By (Terrin Waack)

Wide receiver Gehrig Dieter wears a black Fitbit on his left
wrist, the type that’s able to track his heartbeat.

The Bowling Green senior transfer doesn’t care so much about
the number of steps he accumulates each day — football practice alone handles
that — but more so about his sleep patterns.

“Yeah, you see it give you pretty detailed number on how you
sleep,” Dieter said. “So seeing that and seeing how it tracks is kind of cool
to see.”

He thinks it’s a nice, little watch, too.

More important, however, the Fitbit is a simple representative of the many resources Dieter now has to help him stay on top of his health while at Alabama.

“At BG, we kind of didn’t really have a nutrition program,”
he said, “so coming here, it’s really been a lot of fun getting all those type
of thins that we didn’t have there. It’s been great.”

A lot of the credit goes out to director of performance nutrition Amy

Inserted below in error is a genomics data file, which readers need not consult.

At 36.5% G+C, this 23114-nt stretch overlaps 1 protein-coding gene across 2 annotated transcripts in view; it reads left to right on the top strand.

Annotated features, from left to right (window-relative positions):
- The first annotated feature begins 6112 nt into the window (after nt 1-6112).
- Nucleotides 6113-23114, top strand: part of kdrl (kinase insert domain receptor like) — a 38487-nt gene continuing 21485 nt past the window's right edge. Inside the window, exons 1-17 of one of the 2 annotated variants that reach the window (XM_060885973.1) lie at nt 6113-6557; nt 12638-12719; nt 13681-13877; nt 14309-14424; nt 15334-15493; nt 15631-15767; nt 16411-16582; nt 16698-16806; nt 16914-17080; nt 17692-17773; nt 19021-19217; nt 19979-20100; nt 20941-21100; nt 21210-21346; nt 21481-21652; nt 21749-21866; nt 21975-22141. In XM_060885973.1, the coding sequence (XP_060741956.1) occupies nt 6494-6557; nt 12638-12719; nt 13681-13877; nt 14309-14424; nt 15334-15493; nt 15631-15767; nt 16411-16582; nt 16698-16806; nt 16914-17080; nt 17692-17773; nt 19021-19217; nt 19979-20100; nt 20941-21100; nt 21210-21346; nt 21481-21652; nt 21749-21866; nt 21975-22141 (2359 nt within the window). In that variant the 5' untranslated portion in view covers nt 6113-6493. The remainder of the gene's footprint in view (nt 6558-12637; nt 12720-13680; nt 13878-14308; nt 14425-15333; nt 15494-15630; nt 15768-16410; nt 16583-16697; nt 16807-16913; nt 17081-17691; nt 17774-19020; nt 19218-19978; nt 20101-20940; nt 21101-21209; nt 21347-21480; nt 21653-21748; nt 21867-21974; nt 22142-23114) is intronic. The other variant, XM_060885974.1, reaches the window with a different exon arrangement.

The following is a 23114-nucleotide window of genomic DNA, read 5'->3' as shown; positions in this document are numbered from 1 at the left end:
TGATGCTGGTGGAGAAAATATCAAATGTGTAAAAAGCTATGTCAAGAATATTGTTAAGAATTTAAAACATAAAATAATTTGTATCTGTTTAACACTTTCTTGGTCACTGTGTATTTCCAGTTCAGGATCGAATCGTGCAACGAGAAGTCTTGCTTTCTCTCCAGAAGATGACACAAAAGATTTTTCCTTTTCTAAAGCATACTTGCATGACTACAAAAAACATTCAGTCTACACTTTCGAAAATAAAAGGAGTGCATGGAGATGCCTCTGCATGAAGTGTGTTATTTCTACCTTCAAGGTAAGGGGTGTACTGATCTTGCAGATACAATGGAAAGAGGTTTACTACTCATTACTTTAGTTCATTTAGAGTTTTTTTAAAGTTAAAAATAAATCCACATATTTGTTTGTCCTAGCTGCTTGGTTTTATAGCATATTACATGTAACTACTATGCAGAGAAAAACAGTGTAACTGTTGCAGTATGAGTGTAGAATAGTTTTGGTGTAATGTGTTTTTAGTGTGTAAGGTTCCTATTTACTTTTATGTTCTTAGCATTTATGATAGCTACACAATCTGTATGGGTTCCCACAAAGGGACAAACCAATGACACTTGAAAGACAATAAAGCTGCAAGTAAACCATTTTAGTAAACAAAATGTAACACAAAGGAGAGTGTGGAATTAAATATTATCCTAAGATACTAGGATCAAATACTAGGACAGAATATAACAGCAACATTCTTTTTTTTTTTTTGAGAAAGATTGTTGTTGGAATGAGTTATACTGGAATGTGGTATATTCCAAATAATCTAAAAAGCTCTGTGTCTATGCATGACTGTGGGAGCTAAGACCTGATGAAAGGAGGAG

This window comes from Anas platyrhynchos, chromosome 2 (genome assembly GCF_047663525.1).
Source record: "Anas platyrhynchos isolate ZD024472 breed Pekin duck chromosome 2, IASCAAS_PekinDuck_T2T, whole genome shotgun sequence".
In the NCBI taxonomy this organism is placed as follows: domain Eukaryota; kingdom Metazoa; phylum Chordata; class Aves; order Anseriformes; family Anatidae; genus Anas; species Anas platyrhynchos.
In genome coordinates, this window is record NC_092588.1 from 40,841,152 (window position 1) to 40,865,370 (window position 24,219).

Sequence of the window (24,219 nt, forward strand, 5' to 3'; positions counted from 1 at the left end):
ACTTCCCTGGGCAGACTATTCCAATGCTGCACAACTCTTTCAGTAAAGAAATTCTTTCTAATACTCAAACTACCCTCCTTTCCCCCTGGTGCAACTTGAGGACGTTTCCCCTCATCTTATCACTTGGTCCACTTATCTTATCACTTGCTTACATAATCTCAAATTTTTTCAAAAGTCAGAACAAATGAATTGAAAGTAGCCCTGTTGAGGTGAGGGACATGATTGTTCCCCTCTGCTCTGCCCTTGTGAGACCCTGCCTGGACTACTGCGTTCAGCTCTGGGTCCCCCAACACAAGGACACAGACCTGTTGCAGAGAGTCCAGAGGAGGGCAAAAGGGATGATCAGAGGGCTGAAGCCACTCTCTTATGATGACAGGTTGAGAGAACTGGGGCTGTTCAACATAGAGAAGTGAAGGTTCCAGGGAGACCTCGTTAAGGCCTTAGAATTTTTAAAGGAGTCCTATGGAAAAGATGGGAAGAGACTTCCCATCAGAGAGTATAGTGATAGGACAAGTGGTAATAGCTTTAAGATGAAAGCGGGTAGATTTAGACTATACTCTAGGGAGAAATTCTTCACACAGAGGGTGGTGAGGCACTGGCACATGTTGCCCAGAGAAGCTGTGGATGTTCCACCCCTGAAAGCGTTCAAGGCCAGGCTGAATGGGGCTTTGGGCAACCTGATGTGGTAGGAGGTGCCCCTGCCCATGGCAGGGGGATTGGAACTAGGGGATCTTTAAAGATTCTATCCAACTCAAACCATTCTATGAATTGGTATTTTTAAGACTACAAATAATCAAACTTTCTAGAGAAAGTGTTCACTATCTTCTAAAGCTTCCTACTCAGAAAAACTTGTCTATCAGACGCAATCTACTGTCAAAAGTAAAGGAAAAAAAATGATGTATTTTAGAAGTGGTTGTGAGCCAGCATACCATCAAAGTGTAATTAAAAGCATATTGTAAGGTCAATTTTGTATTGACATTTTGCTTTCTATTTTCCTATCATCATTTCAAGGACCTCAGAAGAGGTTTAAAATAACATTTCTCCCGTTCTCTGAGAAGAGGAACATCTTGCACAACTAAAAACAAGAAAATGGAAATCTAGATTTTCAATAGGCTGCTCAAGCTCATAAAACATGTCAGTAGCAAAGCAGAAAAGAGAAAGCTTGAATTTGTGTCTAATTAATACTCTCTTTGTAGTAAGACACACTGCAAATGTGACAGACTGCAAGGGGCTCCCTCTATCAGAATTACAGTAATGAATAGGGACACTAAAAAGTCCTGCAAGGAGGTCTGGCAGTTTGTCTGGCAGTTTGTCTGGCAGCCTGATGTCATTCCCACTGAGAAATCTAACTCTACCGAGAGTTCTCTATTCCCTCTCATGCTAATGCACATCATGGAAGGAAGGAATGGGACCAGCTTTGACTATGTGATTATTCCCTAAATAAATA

Linebacker Ryan Anderson leans on Bragg for his health. She has been here for his entire
Alabama career, dating back to 2012, two years after Bragg joined the Alabama

“She has it down to even the fat burner I drink in the
morning after workout,” Anderson said. “It’s done exactly how I’ve always done
it since I’ve been here.”

Just over four years later, Bragg still advises Anderson on exactly
what to drink and what to eat — he loves pasta day. It’s important for him to
maintain his weight, which is a feat in and of itself.

On Alabama’s roster, the six-foot-two redshirt senior weighs
in at 252 pounds, but that’s not a constant.

“My body is just weird,” Anderson said. “I could be 250 one
day, then come in the next day and I’ll be 260. She always just helps me.”

Don’t forget about the rest of the team.

Anderson said Bragg knows exactly what vitamins certain
players need. She knows their favorite shakes. She knows who takes Juven shots.
She knows how each player likes to recover after a workout.

Simply put: Bragg knows her players. She keeps them conscious
of their health, which is something that can make or break an athlete.

“We’re out there competing every, single day, giving it our
all,” Dieter said. “The biggest thing is just taking care of our bodies.”

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Source:: The Crimson White Sports